Grandpa always said, “Never try anything new. Wait and see if it kills someone first”. Recently, I’ve been involved in bringing several Single Sign On projects to fruition, and his words have been hovering in the back on my mind constantly. Part of me says, “It’s a bad idea to have just one username and password accessing everything”. If a hacker attack occurs, the intruder gets hold of their stuff, they’ve got access to everything. But the other part looks at it and says, “The users are going to love this”. It’s a classic situation of being stupid if you do, and stupid if don’t. So, what do you do?
What is Single Sign On?
When you first look at Single Sign On (SSO) from the perspective of someone up on security, but not understanding the ins and outs of it, SSO looks like enterprise level suicide. The very name, Single Sign-On ?onjures up images of using one set of credentials for everything, but the bottom line is it’s designed to make life easier on your users, and not compromise security. What you’re doing is taking advantage of something called SAML (Security Assertion Markup Language, no less). This is an XML-based, open source data format that allows us to exchange authentication and authorization data between different applications or parties. It actually hardens things a bit by adding another layer in there so to speak by leveraging the users AD or LDAP information.
So we’ve enhanced the security by tying how they affect rights already granted in AD. In most cases if there’s a separate username/password associated with an application, that’s entered once, and the SSO app gives us access. Sounds a little scary, but keep in mind typical AD lockouts still work, and we have the added benefit that if the account is compromised, most SSO software come with some really powerful reporting features. So we can detect compromised accounts and accessed data.
Questions to ask before committing to Single Sign On
I’m going to play my own Devil’s advocate here and ask the question that’s on everyone’s mind. Just how secure is it really?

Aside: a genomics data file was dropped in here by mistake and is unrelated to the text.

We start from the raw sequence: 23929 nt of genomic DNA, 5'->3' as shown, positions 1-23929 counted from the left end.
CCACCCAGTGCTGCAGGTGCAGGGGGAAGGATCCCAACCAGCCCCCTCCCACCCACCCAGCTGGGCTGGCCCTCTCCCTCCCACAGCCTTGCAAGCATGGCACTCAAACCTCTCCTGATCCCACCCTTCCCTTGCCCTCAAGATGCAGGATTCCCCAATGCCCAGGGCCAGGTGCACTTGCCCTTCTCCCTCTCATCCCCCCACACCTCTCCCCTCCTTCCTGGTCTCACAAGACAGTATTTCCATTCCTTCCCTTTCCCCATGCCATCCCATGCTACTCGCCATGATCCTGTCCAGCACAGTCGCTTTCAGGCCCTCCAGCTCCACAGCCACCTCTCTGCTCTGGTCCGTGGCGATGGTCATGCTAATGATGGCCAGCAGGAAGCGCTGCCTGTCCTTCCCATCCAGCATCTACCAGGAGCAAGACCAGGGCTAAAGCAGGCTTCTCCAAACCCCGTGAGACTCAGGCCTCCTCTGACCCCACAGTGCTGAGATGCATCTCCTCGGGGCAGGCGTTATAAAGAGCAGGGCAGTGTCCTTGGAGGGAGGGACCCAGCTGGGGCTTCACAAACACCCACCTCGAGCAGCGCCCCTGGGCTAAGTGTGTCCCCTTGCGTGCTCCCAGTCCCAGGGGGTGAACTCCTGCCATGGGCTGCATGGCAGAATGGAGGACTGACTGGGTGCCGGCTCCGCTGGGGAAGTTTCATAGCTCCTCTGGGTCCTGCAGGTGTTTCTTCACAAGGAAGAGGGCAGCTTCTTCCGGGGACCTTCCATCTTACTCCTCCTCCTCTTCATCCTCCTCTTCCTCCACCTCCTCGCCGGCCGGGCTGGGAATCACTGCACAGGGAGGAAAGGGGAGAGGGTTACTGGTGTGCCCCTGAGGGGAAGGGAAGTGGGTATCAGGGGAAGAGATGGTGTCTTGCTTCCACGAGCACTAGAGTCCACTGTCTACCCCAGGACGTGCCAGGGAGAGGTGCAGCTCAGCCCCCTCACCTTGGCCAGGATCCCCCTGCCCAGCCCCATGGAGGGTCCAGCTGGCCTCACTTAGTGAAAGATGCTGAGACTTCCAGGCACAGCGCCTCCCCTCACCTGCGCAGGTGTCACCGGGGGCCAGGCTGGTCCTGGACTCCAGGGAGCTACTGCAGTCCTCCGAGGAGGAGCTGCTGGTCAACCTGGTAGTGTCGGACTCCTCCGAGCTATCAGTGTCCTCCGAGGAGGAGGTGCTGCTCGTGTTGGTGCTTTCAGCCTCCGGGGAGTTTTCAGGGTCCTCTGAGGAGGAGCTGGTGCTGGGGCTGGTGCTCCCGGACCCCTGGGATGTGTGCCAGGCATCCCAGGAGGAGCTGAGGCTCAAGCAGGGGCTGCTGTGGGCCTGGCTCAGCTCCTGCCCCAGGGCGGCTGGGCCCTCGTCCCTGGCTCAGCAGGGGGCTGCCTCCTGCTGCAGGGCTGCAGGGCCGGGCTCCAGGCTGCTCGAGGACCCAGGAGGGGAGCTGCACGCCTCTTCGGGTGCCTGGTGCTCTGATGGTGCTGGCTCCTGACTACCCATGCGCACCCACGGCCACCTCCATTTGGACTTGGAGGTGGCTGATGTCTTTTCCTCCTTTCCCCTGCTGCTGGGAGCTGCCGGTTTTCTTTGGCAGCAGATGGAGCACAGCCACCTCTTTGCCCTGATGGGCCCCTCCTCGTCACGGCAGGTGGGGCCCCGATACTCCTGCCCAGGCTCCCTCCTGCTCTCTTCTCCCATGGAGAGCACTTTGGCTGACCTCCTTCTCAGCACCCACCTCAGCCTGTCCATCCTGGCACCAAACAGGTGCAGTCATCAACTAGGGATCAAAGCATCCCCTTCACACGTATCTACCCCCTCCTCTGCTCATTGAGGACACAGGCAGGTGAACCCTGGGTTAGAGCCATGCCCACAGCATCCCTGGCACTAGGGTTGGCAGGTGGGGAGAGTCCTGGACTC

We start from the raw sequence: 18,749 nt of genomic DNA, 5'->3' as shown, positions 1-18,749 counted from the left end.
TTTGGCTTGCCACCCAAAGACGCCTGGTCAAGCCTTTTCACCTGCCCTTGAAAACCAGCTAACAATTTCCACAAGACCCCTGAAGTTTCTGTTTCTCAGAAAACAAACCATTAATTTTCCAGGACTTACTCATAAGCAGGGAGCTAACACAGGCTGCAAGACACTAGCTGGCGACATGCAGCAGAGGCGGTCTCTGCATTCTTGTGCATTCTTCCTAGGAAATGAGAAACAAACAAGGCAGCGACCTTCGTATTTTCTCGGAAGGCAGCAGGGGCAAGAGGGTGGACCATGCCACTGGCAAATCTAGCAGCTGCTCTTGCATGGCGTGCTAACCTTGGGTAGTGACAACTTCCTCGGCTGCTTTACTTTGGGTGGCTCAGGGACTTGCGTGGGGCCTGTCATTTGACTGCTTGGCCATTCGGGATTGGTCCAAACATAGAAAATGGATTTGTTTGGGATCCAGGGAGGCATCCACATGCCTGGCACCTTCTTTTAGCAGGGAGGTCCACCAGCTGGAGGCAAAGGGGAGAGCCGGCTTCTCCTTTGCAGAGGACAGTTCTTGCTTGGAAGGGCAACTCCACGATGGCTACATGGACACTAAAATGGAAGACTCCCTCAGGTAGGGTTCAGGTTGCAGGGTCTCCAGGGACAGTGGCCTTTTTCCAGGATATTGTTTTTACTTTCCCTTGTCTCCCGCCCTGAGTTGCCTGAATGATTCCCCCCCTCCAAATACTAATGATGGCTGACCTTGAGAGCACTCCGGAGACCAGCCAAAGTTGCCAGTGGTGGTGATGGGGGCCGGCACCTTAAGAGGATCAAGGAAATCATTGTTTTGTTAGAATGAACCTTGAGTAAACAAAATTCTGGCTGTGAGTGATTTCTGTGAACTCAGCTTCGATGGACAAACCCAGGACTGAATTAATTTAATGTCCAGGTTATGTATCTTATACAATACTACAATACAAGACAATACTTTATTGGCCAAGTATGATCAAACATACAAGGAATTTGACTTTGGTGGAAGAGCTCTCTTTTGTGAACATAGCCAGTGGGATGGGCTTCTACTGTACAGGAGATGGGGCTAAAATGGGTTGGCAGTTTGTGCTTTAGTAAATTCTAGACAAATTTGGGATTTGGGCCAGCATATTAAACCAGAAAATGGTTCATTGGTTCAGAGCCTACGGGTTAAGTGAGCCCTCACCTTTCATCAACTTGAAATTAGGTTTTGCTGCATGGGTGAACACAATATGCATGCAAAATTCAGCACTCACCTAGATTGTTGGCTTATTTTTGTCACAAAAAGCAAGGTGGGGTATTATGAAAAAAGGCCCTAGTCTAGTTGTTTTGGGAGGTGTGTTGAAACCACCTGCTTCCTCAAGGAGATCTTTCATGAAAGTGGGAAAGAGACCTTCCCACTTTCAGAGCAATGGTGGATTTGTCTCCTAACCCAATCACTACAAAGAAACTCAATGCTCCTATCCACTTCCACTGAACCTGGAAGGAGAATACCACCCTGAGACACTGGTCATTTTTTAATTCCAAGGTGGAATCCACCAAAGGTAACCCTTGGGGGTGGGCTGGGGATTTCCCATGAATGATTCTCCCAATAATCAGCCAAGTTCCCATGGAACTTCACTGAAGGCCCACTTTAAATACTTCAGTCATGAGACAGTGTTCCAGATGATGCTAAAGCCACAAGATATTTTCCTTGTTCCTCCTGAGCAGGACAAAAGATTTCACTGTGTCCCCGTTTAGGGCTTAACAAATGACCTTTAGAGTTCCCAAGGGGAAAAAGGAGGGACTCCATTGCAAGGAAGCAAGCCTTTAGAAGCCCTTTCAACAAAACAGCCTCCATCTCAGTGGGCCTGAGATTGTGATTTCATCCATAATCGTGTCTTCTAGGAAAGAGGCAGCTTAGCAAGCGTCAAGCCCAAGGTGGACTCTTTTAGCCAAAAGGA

Well, like the Devil, I’m going to string you along on the answer and say, we’ll be looking at that one in the weeks to come. Right now, let’s assume that you want to go out and do some Single Sign On in your organization. If you want SSO in your organization, here are a couple of things to think about.
First on the list, are we talking about something new, or something that we’re upgrading? Often times it’s a new SSO product replacing an old. Right there, you need to start thinking of training and communications. Communications – so users know what’s going on, training (even if all it is an online video) – on how to use the new product.
What are we trying to do with it? Are we trying to centralize access? Trying to improve on security by improving authorization? Or how about just plain old auditing? Maybe we’re trying to accomplish all three. Bottom line is it sure helps to do a successful project when you know what to expect at the end of it all.
Deciding what applications we want to provide access to early on is very important. Most applications will play nicely with a SSO, but others won’t. The “others” just might make life really difficult for you, and involve third parties and more than a little creativity to make them work. So expect that.
Who’s’ going to take care of it? Someone has to be responsible for the system, and it may involve several people at different levels of the company to handle it. For example, in a recent SSO project, I was responsible for setting it up on the servers, helping to manage the project, and get the initial applications and seeding of users done. But it was determined early on, that in the future, new users would be added by the Tier 1 folks. So we had to get them and at least give them training up to that point. Applications however, as well as care and feeding of the servers (not to mention future upgrades and DR) would rest firmly in my hands.
Probably the single most important piece we need to look out is if the SSO we buy continues to grow and evolve as the company grows and evolves.
And as they used to say way back in the 60s, don’t touch the dial.